They came from outer space--and you can have one! Genuine meteorites are now on sale in the Space Weather Store.
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MYSTERY SPHERES ON MARS: NASA's Mars rover Opportunity, still active after all these years, has just discovered a dense accumulation of puzzling little spheroids in a rock outcrop on the Red Planet. [full story]
MASSIVE SOLAR PROMINENCE: Today, a huge arc of plasma-filled magnetism is rising over the sun's western limb. "It's more than 30 Earth diameters long," says amateur astronomer John Stetson, who this morning photographed the structure backlit by the blue skies of Falmouth, Maine:
Here is what the prominence looks like through the telescopes of NASA's Solar Dynamics Observatory: image.
The size of the structure makes it an easy target for backyard solar telescopes. "Some prominences move at very high speed, but this one appears to be a relatively steady target for solar observers," says Stetson. "It is worth a look."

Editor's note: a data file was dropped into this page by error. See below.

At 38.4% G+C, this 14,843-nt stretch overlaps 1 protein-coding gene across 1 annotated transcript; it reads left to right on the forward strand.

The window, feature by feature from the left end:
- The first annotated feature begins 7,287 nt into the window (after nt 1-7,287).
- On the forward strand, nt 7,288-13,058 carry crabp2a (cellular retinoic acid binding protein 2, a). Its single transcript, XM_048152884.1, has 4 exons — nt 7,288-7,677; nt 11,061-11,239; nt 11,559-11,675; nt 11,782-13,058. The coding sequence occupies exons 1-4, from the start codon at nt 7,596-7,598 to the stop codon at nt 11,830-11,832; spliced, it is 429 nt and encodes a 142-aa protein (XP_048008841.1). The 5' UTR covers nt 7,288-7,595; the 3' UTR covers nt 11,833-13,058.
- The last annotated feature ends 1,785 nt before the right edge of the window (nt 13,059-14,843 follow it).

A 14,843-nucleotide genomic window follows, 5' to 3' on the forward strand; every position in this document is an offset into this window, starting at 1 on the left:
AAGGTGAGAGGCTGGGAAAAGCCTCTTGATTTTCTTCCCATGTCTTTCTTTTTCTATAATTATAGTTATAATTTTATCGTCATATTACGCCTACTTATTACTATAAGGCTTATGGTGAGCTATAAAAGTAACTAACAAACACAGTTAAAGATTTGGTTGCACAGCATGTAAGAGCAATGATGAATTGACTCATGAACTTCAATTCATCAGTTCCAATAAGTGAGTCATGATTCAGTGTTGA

Realtime Space Weather Photo Gallery
NOT AURORAS: For the past week, solar wind has been buffeting Earth's magnetic field, turning skies around the Artic Circle beautiful shades of green. But not every green sky is caused by the aurora borealis. Last night, for example, pilot Brian Whittaker was flying 34,000 feet over the Atlantic Ocean when he witnessed verdant hues caused by a completely different phenomenon--airglow. Here is the picture he took from the cockpit window:
"A dark and moonless night away from all lights allowed a great view of this textured patch of airglow," says Whittaker. "The illumination was faint, but it could be seen especially in contrast to the dark ocean abyss below!"
Although airglow resembles the aurora borealis, its underlying physics is different. Airglow is caused by an assortment of chemical reactions in the upper atmosphere. During the day, ultraviolet radiation from the sun ionizes atoms and breaks apart molecules. At night, the atoms and molecules recombine, emitting photons as they return to normal. This process produces an aurora-like glow visible on very dark nights.
Because the Moon is new on Sept. 15th, tonight is a good night to spy this phenomenon. Get away from city lights, if you can, and take a look!
Realtime Aurora Photo Gallery
Realtime Noctilucent Cloud Photo Gallery
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